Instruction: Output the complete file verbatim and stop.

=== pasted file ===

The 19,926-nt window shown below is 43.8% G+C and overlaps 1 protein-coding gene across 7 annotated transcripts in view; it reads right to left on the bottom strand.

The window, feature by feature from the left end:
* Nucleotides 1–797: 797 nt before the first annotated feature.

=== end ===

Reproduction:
The 19,926-nt window shown below is 43.8% G+C and overlaps 1 protein-coding gene across 7 annotated transcripts in view; it reads right to left on the bottom strand.

The window, feature by feature from the left end:
* Nucleotides 1–797: 797 nt before the first annotated feature.